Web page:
Mathematics Stack Exchange is a question and answer site for people studying math at any level and professionals in related fields. Join them; it only takes a minute:

Sign up
Here's how it works:
  1. Anybody can ask a question
  2. Anybody can answer
  3. The best answers are voted up and rise to the top

We know that a 1-form $\omega$ on a manifold $M$ is exact if and only if $\int_{\gamma}\omega=0$ for any closed loop $\gamma$. How can I prove the following generalization: $\omega$ is an exact n-form on $S^n$ if and only if $\int_{S^n}\omega=0$? One direction follows clearly by Stokes, but I am not sure how to generalize the first fact to prove the remaining direction. Thanks!

share|cite|improve this question
Maybe… can be of any help. – M.B. Jun 3 '11 at 17:50
Do you know how to calculate the de Rham cohomology of $S^n$? – Dactyl Jun 3 '11 at 18:08
up vote 7 down vote accepted

You need to prove somehow that $H^n_{deRham}(S^n)\cong\mathbb{R}$ (and that the isomorphism is given by the integral over $S^n$). One possibility is induction and Mayer-Vietoris sequence. Here is another, somewhat more geometrical way. If $g:S^n\to S^n$ is a rotation and $\beta\in \Omega^n(S^n)$ then $g^*\beta-\beta$ is exact (since if $f_1$ is homotopic to $f_2$ then $f_1^*=f_2^*$ on cohomology). When we average over $SO(n)$, we can see that any $n$-form on $S^n$ is cohomologous to a $SO(n)$-invariant $n$-form. Up to multiple there is only one such form - the volume form $\omega$. Any $n$-form is thus of the form $d\alpha+c\omega$, and your claim follows.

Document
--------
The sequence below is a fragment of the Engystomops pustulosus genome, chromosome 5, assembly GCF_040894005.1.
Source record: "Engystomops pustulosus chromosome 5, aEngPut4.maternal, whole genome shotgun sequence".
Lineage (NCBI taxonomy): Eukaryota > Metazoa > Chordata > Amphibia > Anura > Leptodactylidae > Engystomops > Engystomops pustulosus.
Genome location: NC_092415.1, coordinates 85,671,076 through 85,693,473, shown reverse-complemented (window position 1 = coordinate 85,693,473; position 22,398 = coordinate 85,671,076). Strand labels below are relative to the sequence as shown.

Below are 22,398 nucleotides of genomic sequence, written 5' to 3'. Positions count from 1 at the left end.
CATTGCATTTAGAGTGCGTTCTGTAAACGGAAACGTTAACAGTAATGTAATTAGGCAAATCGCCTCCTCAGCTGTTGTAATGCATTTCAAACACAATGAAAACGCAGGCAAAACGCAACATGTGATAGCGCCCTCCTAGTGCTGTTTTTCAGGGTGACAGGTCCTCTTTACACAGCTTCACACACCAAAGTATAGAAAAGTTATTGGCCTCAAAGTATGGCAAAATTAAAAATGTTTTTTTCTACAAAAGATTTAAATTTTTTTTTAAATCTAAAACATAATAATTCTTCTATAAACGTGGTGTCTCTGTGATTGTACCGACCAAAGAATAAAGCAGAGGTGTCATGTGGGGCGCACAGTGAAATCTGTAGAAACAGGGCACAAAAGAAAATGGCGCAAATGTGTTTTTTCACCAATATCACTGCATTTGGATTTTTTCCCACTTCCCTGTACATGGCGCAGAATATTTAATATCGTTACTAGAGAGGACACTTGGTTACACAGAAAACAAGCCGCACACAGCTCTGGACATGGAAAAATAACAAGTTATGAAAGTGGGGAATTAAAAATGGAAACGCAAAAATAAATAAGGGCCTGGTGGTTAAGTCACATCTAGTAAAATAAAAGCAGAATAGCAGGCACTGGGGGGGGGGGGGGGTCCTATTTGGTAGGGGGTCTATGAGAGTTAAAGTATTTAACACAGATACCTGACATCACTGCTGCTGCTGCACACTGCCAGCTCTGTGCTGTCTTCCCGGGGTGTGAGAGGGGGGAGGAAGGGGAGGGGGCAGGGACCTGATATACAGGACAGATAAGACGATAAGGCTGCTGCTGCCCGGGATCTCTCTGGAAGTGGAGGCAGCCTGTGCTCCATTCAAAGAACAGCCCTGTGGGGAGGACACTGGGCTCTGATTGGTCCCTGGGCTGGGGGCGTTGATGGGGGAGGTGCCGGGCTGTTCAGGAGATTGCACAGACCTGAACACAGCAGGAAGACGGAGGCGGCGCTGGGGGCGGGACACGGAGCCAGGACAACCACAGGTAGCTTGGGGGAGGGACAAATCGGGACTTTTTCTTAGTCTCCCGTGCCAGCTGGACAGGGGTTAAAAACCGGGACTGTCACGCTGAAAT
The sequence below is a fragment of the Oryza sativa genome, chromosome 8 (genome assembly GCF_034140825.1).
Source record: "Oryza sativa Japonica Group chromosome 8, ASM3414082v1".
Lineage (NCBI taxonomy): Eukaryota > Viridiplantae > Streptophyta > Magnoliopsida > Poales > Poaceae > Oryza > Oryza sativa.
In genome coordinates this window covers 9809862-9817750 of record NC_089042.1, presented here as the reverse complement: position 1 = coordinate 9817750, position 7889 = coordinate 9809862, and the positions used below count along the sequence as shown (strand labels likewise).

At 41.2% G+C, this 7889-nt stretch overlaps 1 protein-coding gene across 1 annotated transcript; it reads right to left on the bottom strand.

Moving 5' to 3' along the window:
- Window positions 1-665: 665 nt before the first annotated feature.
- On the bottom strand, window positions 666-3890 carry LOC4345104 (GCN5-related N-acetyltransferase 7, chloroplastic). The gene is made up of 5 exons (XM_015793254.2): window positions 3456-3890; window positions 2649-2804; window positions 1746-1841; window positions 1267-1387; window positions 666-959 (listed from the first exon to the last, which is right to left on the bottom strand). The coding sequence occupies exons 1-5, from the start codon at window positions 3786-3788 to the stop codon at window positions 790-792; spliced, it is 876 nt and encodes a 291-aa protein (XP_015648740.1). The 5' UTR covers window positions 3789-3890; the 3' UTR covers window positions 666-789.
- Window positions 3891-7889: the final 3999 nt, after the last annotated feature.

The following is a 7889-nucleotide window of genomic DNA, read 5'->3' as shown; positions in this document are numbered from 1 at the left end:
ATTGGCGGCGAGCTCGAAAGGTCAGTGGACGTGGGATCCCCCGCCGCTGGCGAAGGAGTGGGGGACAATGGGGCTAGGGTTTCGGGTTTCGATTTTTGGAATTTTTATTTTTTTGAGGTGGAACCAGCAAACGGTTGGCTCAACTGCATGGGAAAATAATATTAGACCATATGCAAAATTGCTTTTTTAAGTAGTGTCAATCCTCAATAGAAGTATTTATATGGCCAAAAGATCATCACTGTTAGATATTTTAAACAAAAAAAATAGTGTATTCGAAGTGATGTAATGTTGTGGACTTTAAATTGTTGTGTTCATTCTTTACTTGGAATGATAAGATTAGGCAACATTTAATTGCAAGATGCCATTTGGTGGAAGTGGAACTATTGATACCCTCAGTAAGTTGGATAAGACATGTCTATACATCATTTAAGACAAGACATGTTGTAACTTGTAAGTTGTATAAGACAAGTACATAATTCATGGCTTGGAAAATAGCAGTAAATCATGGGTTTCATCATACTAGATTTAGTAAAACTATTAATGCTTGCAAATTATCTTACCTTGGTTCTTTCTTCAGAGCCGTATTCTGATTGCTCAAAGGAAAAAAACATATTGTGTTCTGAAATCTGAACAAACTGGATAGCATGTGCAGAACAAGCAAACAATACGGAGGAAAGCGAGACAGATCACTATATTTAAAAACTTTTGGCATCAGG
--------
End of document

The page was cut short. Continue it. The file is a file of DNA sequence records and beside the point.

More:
(this argument shows that to find de Rham cohomology of a homogeneous space of a connected compact Lie group, we can restrict ourselves to the sub-complex of invariant forms. If the space is symmetric then all invariant forms are closed, i.e. the cohomology is equal to the space of invariant forms.)

share|cite|improve this answer
How can you conclude from induction and the Mayer-Vietoris that the map that gives the isomorphism is actually integration over $S^n$? – Manuel Jun 3 '11 at 22:39
Ah, ok. From Mayer Vietoris we get $H^n(S^n)=\mathbb{R}$. Since $S^n$ is orientable there is a non vanishing form $\omega$, so $[\omega]$ spans $H^n(S^n)$. In particular, we can take $\omega$ such that its integral over $S^n$ is 1, thus integration over $S^n$ gives us a surjective map $H^n(S^n) \rightarrow \mathbb{R}$, so by dimensional considerations this map must be injective. – Manuel Jun 3 '11 at 23:19

Your Answer


By posting your answer, you agree to the privacy policy and terms of service.

Not the answer you're looking for? Browse other questions tagged or ask your own question.